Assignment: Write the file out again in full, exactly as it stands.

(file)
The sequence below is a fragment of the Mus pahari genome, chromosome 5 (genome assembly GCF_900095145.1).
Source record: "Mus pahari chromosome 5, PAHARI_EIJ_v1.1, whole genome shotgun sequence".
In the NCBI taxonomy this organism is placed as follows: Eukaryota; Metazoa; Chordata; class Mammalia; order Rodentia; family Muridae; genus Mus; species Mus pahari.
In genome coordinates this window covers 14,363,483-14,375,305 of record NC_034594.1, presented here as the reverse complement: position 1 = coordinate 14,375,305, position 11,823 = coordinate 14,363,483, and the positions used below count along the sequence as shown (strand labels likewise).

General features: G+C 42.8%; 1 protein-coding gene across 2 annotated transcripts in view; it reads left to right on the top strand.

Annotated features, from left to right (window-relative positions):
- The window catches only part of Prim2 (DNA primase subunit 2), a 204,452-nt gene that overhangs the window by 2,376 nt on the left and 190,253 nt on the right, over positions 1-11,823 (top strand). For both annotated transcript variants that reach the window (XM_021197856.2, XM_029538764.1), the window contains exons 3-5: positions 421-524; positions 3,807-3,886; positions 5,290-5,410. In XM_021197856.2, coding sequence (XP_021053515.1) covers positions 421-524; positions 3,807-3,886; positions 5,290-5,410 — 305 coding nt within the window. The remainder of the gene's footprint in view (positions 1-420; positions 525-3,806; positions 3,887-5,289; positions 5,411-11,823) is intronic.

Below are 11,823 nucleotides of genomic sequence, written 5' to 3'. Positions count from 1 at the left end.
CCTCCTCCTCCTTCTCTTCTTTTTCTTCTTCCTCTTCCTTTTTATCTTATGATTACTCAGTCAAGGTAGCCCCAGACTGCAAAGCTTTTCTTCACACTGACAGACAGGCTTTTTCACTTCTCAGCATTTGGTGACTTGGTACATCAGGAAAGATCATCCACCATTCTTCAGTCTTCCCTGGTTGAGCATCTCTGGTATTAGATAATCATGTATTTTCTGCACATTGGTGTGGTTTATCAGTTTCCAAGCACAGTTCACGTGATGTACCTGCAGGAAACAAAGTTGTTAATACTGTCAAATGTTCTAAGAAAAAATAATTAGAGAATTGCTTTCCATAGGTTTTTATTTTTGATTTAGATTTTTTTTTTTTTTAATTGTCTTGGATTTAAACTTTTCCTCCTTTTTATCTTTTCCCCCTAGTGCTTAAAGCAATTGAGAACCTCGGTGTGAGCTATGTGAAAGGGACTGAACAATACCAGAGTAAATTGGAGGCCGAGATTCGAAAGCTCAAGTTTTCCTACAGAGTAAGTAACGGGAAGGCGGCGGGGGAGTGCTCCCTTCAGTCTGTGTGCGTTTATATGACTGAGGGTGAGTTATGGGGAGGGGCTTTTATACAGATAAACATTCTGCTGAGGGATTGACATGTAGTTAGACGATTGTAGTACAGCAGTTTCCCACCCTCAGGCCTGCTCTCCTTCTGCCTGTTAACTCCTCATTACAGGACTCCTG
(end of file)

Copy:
The sequence below is a fragment of the Mus pahari genome, chromosome 5 (genome assembly GCF_900095145.1).
Source record: "Mus pahari chromosome 5, PAHARI_EIJ_v1.1, whole genome shotgun sequence".
In the NCBI taxonomy this organism is placed as follows: Eukaryota; Metazoa; Chordata; class Mammalia; order Rodentia; family Muridae; genus Mus; species Mus pahari.
In genome coordinates this window covers 14,363,483-14,375,305 of record NC_034594.1, presented here as the reverse complement: position 1 = coordinate 14,375,305, position 11,823 = coordinate 14,363,483, and the positions used below count along the sequence as shown (strand labels likewise).

General features: G+C 42.8%; 1 protein-coding gene across 2 annotated transcripts in view; it reads left to right on the top strand.

Annotated features, from left to right (window-relative positions):
- The window catches only part of Prim2 (DNA primase subunit 2), a 204,452-nt gene that overhangs the window by 2,376 nt on the left and 190,253 nt on the right, over positions 1-11,823 (top strand). For both annotated transcript variants that reach the window (XM_021197856.2, XM_029538764.1), the window contains exons 3-5: positions 421-524; positions 3,807-3,886; positions 5,290-5,410. In XM_021197856.2, coding sequence (XP_021053515.1) covers positions 421-524; positions 3,807-3,886; positions 5,290-5,410 — 305 coding nt within the window. The remainder of the gene's footprint in view (positions 1-420; positions 525-3,806; positions 3,887-5,289; positions 5,411-11,823) is intronic.

Below are 11,823 nucleotides of genomic sequence, written 5' to 3'. Positions count from 1 at the left end.
CCTCCTCCTCCTTCTCTTCTTTTTCTTCTTCCTCTTCCTTTTTATCTTATGATTACTCAGTCAAGGTAGCCCCAGACTGCAAAGCTTTTCTTCACACTGACAGACAGGCTTTTTCACTTCTCAGCATTTGGTGACTTGGTACATCAGGAAAGATCATCCACCATTCTTCAGTCTTCCCTGGTTGAGCATCTCTGGTATTAGATAATCATGTATTTTCTGCACATTGGTGTGGTTTATCAGTTTCCAAGCACAGTTCACGTGATGTACCTGCAGGAAACAAAGTTGTTAATACTGTCAAATGTTCTAAGAAAAAATAATTAGAGAATTGCTTTCCATAGGTTTTTATTTTTGATTTAGATTTTTTTTTTTTTTAATTGTCTTGGATTTAAACTTTTCCTCCTTTTTATCTTTTCCCCCTAGTGCTTAAAGCAATTGAGAACCTCGGTGTGAGCTATGTGAAAGGGACTGAACAATACCAGAGTAAATTGGAGGCCGAGATTCGAAAGCTCAAGTTTTCCTACAGAGTAAGTAACGGGAAGGCGGCGGGGGAGTGCTCCCTTCAGTCTGTGTGCGTTTATATGACTGAGGGTGAGTTATGGGGAGGGGCTTTTATACAGATAAACATTCTGCTGAGGGATTGACATGTAGTTAGACGATTGTAGTACAGCAGTTTCCCACCCTCAGGCCTGCTCTCCTTCTGCCTGTTAACTCCTCATTACAGGACTCCTG